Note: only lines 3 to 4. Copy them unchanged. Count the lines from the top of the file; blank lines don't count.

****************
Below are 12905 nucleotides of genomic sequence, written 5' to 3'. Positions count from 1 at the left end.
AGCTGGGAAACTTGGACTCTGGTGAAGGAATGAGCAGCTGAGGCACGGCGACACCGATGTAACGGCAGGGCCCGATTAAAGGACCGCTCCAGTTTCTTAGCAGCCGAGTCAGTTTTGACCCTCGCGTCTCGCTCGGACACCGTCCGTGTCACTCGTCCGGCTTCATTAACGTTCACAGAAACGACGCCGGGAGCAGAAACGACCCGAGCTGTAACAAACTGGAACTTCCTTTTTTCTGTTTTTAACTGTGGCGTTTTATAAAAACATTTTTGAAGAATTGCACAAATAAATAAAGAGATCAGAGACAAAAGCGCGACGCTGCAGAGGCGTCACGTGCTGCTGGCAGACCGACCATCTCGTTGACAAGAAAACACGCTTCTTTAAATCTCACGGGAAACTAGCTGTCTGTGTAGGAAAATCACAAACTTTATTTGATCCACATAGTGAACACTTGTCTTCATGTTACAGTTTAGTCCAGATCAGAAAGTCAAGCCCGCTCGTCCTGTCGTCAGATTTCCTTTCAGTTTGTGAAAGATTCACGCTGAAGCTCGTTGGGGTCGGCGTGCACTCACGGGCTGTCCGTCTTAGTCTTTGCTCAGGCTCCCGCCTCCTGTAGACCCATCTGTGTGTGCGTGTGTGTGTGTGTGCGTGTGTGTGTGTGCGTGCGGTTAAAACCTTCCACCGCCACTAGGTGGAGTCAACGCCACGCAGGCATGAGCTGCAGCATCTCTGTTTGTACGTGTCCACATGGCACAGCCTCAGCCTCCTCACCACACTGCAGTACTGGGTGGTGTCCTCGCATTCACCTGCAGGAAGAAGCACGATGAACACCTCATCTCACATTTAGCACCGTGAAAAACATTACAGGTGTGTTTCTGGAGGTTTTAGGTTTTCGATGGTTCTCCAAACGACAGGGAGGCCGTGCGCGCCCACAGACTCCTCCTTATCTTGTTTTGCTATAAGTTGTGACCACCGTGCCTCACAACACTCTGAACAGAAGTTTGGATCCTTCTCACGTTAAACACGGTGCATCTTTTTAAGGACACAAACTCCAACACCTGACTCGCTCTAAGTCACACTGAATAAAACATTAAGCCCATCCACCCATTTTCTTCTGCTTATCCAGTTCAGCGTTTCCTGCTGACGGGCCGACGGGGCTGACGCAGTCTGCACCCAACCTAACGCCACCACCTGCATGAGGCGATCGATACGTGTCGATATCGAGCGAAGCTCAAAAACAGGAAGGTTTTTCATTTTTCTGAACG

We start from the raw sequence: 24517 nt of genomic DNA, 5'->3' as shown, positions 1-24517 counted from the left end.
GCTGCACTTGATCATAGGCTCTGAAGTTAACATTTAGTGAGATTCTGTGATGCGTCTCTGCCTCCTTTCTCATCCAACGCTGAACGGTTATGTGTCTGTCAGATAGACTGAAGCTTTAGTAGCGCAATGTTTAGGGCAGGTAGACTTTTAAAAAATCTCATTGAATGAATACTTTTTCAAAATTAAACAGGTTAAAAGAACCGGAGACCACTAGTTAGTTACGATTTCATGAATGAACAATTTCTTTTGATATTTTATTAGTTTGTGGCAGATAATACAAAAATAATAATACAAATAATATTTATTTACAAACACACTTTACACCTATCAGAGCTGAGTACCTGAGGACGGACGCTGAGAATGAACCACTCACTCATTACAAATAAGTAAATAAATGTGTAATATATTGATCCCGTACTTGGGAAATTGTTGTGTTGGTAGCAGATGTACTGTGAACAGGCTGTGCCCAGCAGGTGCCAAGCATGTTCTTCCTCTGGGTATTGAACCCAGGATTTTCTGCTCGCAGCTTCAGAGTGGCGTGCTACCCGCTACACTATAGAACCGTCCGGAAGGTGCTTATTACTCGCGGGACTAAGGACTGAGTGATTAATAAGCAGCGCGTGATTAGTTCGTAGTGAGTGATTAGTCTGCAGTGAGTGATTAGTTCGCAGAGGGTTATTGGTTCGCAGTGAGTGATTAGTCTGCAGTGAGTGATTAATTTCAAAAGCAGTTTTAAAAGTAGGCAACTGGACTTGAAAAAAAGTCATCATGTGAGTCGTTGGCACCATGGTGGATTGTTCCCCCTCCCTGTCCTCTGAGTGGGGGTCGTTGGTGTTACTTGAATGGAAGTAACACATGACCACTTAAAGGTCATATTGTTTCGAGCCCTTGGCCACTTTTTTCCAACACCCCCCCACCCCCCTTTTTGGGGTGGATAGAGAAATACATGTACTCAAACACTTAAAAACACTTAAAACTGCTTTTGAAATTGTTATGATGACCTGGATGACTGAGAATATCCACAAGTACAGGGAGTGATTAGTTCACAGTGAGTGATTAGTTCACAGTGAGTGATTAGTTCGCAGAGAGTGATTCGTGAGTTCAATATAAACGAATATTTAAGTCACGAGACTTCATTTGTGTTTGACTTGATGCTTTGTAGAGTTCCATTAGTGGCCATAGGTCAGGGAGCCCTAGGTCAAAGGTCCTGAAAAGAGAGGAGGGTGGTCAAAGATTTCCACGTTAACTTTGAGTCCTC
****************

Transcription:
We start from the raw sequence: 24517 nt of genomic DNA, 5'->3' as shown, positions 1-24517 counted from the left end.
GCTGCACTTGATCATAGGCTCTGAAGTTAACATTTAGTGAGATTCTGTGATGCGTCTCTGCCTCCTTTCTCATCCAACGCTGAACGGTTATGTGTCTGTCAGATAGACTGAAGCTTTAGTAGCGCAATGTTTAGGGCAGGTAGACTTTTAAAAAATCTCATTGAATGAATACTTTTTCAAAATTAAACAGGTTAAAAGAACCGGAGACCACTAGTTAGTTACGATTTCATGAATGAACAATTTCTTTTGATATTTTATTAGTTTGTGGCAGATAATACAAAAATAATAATACAAATAATATTTATTTACAAACACACTTTACACCTATCAGAGCTGAGTACCTGAGGACGGACGCTGAGAATGAACCACTCACTCATTACAAATAAGTAAATAAATGTGTAATATATTGATCCCGTACTTGGGAAATTGTTGTGTTGGTAGCAGATGTACTGTGAACAGGCTGTGCCCAGCAGGTGCCAAGCATGTTCTTCCTCTGGGTATTGAACCCAGGATTTTCTGCTCGCAGCTTCAGAGTGGCGTGCTACCCGCTACACTATAGAACCGTCCGGAAGGTGCTTATTACTCGCGGGACTAAGGACTGAGTGATTAATAAGCAGCGCGTGATTAGTTCGTAGTGAGTGATTAGTCTGCAGTGAGTGATTAGTTCGCAGAGGGTTATTGGTTCGCAGTGAGTGATTAGTCTGCAGTGAGTGATTAATTTCAAAAGCAGTTTTAAAAGTAGGCAACTGGACTTGAAAAAAAGTCATCATGTGAGTCGTTGGCACCATGGTGGATTGTTCCCCCTCCCTGTCCTCTGAGTGGGGGTCGTTGGTGTTACTTGAATGGAAGTAACACATGACCACTTAAAGGTCATATTGTTTCGAGCCCTTGGCCACTTTTTTCCAACACCCCCCCACCCCCCTTTTTGGGGTGGATAGAGAAATACATGTACTCAAACACTTAAAAACACTTAAAACTGCTTTTGAAATTGTTATGATGACCTGGATGACTGAGAATATCCACAAGTACAGGGAGTGATTAGTTCACAGTGAGTGATTAGTTCACAGTGAGTGATTAGTTCGCAGAGAGTGATTCGTGAGTTCAATATAAACGAATATTTAAGTCACGAGACTTCATTTGTGTTTGACTTGATGCTTTGTAGAGTTCCATTAGTGGCCATAGGTCAGGGAGCCCTAGGTCAAAGGTCCTGAAAAGAGAGGAGGGTGGTCAAAGATTTCCACGTTAACTTTGAGTCCTC